To meet the need for recording information and ideas, unique forms of calligraphy (the art of writing) have been part of the Chinese cultural tradition through the ages. Naturally finding applications in daily life, calligraphy still serves as a continuous link between the past and the present. The development of calligraphy, long a subject of interest in Chinese culture, is the theme of this exhibit, which presents to the public selections from the National Palace Museum collection arranged in chronological order for a general overview.
The dynasties of the Qin (221-206 BCE) and Han (206 BCE-220 CE) represent a crucial era in the history of Chinese calligraphy. On the one hand, diverse forms of brushed and engraved "ancient writing" and "large seal" scripts were unified into a standard type known as "small seal." On the other hand, the process of abbreviating and adapting seal script to form a new one known as "clerical" (emerging previously in the Eastern Zhou dynasty) was finalized, thereby creating a universal script in the Han dynasty. In the trend towards abbreviation and brevity in writing, clerical script continued to evolve and eventually led to the formation of "cursive," "running," and "standard" script. Since changes in writing did not take place overnight, several transitional styles and mixed scripts appeared in the chaotic post-Han period, but these transformations eventually led to established forms for brush strokes and characters.
The dynasties of the Sui (581-618) and Tang (618-907) represent another important period in Chinese calligraphy. Unification of the country brought calligraphic styles of the north and south together as brushwork methods became increasingly complete. Starting from this time, standard script would become the universal form through the ages. In the Song dynasty (960-1279), the tradition of engraving modelbook copies became a popular way to preserve the works of ancient masters. Song scholar-artists, however, were not satisfied with just following tradition, for they considered calligraphy also as a means of creative and personal expression.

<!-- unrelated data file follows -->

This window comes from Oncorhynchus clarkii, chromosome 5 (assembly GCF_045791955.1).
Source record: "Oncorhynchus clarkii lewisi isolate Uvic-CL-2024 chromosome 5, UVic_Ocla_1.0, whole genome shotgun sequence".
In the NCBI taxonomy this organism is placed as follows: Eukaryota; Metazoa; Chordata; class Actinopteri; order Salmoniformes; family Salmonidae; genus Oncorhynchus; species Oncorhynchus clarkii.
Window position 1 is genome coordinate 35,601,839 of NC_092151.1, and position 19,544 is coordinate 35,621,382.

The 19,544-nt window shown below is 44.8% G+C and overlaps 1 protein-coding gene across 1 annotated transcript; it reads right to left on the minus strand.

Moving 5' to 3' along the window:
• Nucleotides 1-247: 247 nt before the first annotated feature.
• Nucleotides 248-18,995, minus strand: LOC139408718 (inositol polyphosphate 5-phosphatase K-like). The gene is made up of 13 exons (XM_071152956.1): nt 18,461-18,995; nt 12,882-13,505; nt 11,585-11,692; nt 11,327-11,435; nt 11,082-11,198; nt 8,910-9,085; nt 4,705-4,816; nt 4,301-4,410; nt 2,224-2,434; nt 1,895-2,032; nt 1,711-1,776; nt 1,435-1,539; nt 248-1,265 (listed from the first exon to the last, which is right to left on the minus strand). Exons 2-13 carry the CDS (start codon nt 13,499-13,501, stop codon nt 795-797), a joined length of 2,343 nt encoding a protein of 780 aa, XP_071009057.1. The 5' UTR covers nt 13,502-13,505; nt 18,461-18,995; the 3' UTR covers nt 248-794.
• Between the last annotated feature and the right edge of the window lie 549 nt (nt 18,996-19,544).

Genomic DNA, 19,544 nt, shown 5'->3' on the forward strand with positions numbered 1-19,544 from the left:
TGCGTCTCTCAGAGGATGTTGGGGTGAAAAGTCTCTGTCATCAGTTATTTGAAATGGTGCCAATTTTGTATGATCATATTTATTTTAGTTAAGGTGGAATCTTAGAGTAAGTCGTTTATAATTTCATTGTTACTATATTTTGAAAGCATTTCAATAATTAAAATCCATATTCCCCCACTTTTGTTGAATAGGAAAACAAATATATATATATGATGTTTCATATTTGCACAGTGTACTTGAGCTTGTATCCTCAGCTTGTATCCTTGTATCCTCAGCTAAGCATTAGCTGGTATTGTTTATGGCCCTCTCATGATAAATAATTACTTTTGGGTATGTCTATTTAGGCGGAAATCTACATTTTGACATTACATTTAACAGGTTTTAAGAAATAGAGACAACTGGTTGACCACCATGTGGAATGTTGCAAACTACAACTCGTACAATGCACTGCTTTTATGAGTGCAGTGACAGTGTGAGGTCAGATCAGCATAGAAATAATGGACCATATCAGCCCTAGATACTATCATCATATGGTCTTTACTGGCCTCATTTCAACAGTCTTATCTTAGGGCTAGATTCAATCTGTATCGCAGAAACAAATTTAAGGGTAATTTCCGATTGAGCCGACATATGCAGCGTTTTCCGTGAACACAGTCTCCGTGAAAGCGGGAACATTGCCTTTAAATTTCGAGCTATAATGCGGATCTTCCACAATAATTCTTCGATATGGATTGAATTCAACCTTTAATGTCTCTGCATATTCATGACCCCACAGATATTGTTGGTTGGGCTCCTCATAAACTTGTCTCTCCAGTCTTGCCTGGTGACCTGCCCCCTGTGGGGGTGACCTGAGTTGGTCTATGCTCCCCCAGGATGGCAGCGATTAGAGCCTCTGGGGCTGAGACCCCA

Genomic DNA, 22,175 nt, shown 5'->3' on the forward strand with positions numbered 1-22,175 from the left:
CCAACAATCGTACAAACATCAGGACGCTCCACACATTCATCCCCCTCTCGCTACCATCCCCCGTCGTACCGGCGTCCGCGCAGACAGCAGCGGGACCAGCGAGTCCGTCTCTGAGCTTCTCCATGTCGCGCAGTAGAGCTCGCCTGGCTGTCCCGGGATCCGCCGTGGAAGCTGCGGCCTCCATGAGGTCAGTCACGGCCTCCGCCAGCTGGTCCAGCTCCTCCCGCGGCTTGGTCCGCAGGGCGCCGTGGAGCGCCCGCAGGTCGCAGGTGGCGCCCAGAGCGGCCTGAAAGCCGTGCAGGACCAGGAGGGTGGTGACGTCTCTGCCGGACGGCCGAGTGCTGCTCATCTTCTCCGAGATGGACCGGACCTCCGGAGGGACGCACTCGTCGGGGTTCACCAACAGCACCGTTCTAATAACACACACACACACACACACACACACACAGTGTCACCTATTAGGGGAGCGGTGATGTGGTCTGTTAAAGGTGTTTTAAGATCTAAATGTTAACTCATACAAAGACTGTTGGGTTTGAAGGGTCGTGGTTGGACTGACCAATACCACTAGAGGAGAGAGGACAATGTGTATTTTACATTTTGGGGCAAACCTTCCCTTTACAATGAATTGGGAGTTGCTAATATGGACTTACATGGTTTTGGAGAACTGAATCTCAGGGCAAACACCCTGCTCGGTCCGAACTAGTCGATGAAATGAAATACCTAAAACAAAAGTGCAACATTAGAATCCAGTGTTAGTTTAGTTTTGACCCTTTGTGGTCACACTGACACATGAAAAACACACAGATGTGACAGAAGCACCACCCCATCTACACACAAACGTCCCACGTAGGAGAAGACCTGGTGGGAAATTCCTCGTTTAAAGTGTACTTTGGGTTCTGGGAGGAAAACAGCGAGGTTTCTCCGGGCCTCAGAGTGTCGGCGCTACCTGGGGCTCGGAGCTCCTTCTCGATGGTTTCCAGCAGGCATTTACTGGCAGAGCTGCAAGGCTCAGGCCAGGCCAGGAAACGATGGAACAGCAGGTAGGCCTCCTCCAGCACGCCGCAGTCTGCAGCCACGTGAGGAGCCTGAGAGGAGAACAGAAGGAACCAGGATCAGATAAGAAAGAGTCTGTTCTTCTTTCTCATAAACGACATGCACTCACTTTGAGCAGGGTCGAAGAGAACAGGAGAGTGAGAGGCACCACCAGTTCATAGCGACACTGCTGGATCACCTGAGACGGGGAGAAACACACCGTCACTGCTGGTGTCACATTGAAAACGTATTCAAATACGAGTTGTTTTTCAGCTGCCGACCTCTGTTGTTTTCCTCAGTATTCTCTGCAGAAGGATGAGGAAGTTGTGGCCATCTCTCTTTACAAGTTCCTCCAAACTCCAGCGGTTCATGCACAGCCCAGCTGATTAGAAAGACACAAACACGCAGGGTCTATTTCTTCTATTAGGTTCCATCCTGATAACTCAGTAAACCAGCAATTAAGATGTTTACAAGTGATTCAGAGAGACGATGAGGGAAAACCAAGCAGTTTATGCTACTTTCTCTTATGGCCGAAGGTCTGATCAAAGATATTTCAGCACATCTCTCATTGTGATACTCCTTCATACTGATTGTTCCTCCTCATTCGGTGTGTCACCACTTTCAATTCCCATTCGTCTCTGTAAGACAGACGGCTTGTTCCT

Revivalist calligraphers of the Yuan dynasty (1279-1368), in turning to and advocating revivalism, further developed the classical traditions of the Jin and Tang dynasties. At the same time, notions of artistic freedom and liberation from rules in calligraphy also gained momentum, becoming a leading trend in the Ming dynasty (1368-1644). Among the diverse manners of this period, the elegant freedom of semi-cursive script contrasts dramatically with more conservative manners. Thus, calligraphers with their own styles formed individual paths that were not overshadowed by the mainstream of the time.
Starting in the Qing dynasty (1644-1911), scholars increasingly turned to inspiration from the rich resource of ancient works inscribed with seal and clerical script. Influenced by an atmosphere of closely studying these antiquities, Qing scholars became familiar with steles and helped create a trend in calligraphy that complemented the Modelbook school. Thus, the Stele school formed yet another link between past and present in its approach to tradition, in which seal and clerical script became sources of innovation in Chinese calligraphy.